Now where were we? Oh yeah – Moab, UT!

It’s been several weeks since I returned from the Philippines, and just like my previous visit I came home coughing and sick, with about a week required to deal with jet lag.  But I had a grand time with family, former high school classmates, coworkers and friends in the sweltering heat and humidity.  I survived that journey, and I’m sure glad to be back home!

So where were we?  Oh yeah, having a blast with friends in Moab a few weeks ago!

We stayed in Moab for two weeks, exploring and hiking trails we had missed during our first visit.  Although it’s been a few weeks, the photos I took then are bringing it all back to me now…

Beautiful freestanding Delicate Arch sits on the edge of a natural sandstone bowl, as seen through Frame Arch

We revisited Arches National Park to see a few new-to-us arches, and to get up close to Delicate Arch which is a widely recognized symbol of Utah.  It’s described as “the most delicately chiseled arch in the entire area.”  Although sunset is said to be the best time to photograph it, we are morning people so we hiked out to it at sunrise before the crowds arrived.

Delicate Arch

Depicted on Utah vehicle license plates, Delicate Arch is 60′ tall

We then continued our explorations, checking out Sand Dune Arch, Broken Arch and Tapestry Arch, all of which we hiked in one big loop.

Sand Dune Arch

The base of Sand Dune Arch is covered by wind-driven sand and is hidden within a slot canyon created by two massive, adjacent sandstone fins

Broken Arch

Broken Arch is not really broken, although it is wearing a bit thin at the top with a crack running through the middle of the span

Tapestry Arch

Tapestry Arch shares a sandstone fin with two “proto-arches”

The La Sal mountains were covered in snow during our visit, a gorgeous contrast to the nearby formations

Here is more information on the other popular arches we visited at Arches NP.

The small resort town of Moab is surrounded by stunning red rock landscapes, making it a huge playground for outdoor enthusiasts.  We tackled as many hikes and activities as we could during our stay.

Rock climbers along Potash Road

Hidden Valley Trail

A thunderstorm with hail made us turn around during our first attempt on this trail a couple of years ago.  The first part of the hike is a steep uphill climb, then at the top we reached a low divide to the valley as it traversed between awesome towering cliffs.  We were rewarded with scenic views, solitude, and a fine rock art panel.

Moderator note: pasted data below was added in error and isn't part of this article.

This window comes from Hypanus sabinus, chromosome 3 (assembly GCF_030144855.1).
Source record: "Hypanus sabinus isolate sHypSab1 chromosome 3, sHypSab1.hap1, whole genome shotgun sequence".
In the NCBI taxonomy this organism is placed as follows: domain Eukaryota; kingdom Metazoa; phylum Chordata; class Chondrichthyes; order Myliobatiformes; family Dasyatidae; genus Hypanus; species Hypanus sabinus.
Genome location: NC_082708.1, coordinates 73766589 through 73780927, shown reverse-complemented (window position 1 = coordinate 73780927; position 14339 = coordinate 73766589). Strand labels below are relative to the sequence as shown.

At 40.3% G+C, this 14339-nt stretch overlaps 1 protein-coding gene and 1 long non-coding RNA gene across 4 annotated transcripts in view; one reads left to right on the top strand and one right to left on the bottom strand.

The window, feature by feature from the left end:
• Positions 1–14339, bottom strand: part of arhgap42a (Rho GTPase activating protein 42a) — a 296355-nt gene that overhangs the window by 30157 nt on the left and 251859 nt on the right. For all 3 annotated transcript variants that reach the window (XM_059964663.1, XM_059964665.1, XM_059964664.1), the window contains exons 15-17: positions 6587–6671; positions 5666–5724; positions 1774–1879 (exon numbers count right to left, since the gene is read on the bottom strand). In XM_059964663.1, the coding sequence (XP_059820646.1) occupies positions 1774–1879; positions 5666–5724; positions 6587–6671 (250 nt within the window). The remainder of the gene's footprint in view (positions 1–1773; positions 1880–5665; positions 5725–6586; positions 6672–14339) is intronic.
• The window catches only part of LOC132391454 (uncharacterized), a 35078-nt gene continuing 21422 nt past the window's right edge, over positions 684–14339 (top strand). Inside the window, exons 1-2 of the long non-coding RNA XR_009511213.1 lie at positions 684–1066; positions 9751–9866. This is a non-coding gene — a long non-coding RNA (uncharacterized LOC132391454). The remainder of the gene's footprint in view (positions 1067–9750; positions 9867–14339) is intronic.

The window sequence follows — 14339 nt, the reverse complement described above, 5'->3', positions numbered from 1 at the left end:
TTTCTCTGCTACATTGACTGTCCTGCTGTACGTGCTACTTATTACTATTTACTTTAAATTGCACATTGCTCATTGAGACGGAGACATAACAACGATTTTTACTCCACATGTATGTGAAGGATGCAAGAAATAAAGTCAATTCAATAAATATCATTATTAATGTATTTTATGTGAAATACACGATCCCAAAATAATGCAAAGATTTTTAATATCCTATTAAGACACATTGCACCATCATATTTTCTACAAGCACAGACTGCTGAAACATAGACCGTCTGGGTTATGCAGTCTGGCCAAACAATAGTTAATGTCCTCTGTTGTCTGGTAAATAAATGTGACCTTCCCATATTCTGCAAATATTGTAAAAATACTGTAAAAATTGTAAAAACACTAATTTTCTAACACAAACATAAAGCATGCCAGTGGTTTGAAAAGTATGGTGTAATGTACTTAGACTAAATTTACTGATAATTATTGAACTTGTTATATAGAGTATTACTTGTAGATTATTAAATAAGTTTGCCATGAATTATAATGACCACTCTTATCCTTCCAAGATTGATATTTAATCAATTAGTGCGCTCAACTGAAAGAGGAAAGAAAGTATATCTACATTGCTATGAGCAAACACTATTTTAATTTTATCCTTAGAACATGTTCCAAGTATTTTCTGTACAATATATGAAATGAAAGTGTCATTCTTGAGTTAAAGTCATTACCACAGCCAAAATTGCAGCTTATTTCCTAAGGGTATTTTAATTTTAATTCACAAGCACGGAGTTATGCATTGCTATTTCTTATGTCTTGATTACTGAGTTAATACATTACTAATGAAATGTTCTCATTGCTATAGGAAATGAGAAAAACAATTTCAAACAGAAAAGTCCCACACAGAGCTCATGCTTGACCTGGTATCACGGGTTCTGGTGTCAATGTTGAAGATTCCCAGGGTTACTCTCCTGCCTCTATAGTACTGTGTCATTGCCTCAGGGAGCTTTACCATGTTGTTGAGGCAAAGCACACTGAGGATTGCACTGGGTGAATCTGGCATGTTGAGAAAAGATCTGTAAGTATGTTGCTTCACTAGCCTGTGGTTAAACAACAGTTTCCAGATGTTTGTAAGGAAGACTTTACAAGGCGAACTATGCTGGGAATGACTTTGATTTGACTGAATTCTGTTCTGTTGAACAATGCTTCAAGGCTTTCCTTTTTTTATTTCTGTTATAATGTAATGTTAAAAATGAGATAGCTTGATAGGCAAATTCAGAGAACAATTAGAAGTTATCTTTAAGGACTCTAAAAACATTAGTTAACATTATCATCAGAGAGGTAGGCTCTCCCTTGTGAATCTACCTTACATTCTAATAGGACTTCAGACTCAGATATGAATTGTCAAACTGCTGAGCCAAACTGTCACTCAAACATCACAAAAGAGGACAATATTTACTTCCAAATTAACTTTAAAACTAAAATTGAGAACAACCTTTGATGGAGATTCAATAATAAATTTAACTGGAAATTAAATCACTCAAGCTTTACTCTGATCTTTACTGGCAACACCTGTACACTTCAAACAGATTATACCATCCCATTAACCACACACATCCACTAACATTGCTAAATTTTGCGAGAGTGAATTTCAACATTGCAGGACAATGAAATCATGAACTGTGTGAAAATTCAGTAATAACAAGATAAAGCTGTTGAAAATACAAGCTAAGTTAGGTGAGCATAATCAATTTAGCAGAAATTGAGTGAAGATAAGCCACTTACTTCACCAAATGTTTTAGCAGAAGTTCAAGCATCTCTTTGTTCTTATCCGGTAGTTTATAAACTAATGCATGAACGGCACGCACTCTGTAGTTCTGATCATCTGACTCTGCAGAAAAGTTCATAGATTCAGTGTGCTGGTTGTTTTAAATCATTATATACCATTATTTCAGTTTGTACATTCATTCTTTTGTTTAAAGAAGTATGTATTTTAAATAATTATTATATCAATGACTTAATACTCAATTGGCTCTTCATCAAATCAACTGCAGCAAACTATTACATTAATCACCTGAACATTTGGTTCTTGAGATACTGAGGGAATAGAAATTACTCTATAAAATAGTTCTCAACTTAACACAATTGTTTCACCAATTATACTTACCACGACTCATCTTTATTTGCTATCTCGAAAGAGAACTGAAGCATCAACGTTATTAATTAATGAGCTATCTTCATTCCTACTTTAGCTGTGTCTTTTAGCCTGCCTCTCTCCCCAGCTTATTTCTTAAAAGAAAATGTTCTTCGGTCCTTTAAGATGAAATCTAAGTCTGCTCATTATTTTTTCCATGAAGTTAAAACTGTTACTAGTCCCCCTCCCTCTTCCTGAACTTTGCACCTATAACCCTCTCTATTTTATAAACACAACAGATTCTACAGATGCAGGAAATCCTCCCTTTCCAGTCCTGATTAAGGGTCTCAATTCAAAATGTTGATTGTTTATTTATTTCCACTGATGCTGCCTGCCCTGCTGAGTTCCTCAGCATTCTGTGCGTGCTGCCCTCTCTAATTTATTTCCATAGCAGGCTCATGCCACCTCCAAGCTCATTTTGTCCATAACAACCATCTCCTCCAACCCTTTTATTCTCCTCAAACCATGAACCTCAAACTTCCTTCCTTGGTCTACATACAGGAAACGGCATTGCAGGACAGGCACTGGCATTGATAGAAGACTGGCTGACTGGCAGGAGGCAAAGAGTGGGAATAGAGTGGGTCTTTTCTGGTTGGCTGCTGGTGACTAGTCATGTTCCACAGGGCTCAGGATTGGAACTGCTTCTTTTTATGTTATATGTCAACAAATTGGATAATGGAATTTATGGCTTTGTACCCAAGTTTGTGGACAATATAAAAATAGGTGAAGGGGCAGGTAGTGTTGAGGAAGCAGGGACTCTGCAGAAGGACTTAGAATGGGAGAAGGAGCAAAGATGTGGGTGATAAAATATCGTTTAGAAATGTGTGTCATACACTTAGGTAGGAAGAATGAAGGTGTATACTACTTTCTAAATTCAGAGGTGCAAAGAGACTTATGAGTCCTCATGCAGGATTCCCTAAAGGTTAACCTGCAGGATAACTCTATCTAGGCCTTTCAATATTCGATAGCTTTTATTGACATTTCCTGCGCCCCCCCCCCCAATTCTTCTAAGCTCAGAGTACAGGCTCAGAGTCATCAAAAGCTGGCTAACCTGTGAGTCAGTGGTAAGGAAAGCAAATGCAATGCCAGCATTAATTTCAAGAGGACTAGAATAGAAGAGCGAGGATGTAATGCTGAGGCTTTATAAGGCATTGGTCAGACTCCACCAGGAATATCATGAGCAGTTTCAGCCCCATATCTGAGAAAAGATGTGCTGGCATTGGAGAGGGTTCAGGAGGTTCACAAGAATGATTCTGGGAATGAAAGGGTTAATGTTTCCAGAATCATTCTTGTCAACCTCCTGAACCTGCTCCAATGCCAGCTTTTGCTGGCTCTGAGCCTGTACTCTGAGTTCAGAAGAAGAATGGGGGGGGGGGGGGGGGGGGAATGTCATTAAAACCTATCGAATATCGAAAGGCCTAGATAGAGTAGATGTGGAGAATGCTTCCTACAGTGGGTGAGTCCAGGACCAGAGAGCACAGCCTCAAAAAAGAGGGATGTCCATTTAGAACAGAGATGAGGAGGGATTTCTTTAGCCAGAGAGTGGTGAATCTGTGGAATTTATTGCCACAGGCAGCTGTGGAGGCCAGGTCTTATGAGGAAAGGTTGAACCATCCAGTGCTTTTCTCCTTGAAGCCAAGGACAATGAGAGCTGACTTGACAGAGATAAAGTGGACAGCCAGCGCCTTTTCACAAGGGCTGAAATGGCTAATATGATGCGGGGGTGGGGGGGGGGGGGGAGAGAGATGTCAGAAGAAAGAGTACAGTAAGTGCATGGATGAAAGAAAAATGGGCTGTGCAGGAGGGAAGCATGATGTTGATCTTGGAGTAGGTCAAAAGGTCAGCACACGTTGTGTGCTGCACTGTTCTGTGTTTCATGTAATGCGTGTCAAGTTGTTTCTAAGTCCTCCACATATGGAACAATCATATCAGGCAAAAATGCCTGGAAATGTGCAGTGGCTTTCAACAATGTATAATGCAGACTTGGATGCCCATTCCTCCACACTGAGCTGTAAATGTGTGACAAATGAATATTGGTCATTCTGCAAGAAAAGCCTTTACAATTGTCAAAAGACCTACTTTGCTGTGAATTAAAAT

Hidden Valley was a beautiful surprise

Looking down at a rock wilderness

Overlooking the south end of Moab

Colorful lichens brightened some of the rocks

Long Bow Arch

One of the many trails along Potash Road, this trek is known for the dinosaur tracks and petroglyphs that can be seen along the way.  Wildflowers had already started showing off blooms while we were there.

Tracks of theropod dinosaurs left behind some 190 million years ago

Petroglyphs on the walls

Long Bow Arch

Long Bow Arch has a span of 60′

La Sal mountains peek through gigantic sandstone fins

Jeep Arch Trail

This trail is also accessed from Potash Road and leads to a photogenic, jeep-shaped arch situated in a large sandstone cul-de-sac.  On our way in we followed the trail along the canyon ridge, then climbed high above the side of the wash.  On the way back we wandered through the canyon bottom for some variety.  The views here are wonderful and impressive, with multi-hued sandstone walls lining both sides of the canyon.

The trail begins with a walk through a large culvert

Can I climb up there?

Steve “driving” the Jeep Arch, although he didn’t think it looked like a jeep at all

Pondering how to get to the bottom of the canyon

Water in the desert canyon – we really enjoyed this route less taken

Water marks on the canyon floor

In sandy areas we got a whiff of fragrant yellow Desert Holly flowers

Stair Master Trail

This trail lived up to its name, gaining over 900′ in the first mile on slick rock.  After catching our breath at the top, the reward was excellent views of the Colorado River, Moab Valley, La Sal mountains and even part of Arches NP in the distance.

Window Arch in Arches NP was visible from this trail

Looking down at the Colorado River and towering cliffs along Potash Road

We had some fun with friends Dave and Sue during this hike.  We could see our RV park from the summit, so Steve called them to see if they could spot us with their binoculars.  After we waved frantically like a couple of maniacs, they finally did see us!

Portal RV Resort was waaaaaaaay down there!

Zooming in on Dave and Sue as they zoomed in on us

The trail runs along a ledge of purplish sandstone on an anticline rising next to the Colorado River.  It forms the cliffs that define the western side of Moab Valley, and also a gnarly jeep trail for “extreme jeepers”.

The trail runs parallel to the Moab Rim Jeep Trail

The guy in the pickup didn’t do so well!

Taking it all in – Moab Valley and the La Sal mountains in the background

Heading back down the Stairmaster Trail – this one didn’t disappoint!

 

Next Up:  Enjoying Moab sights with friends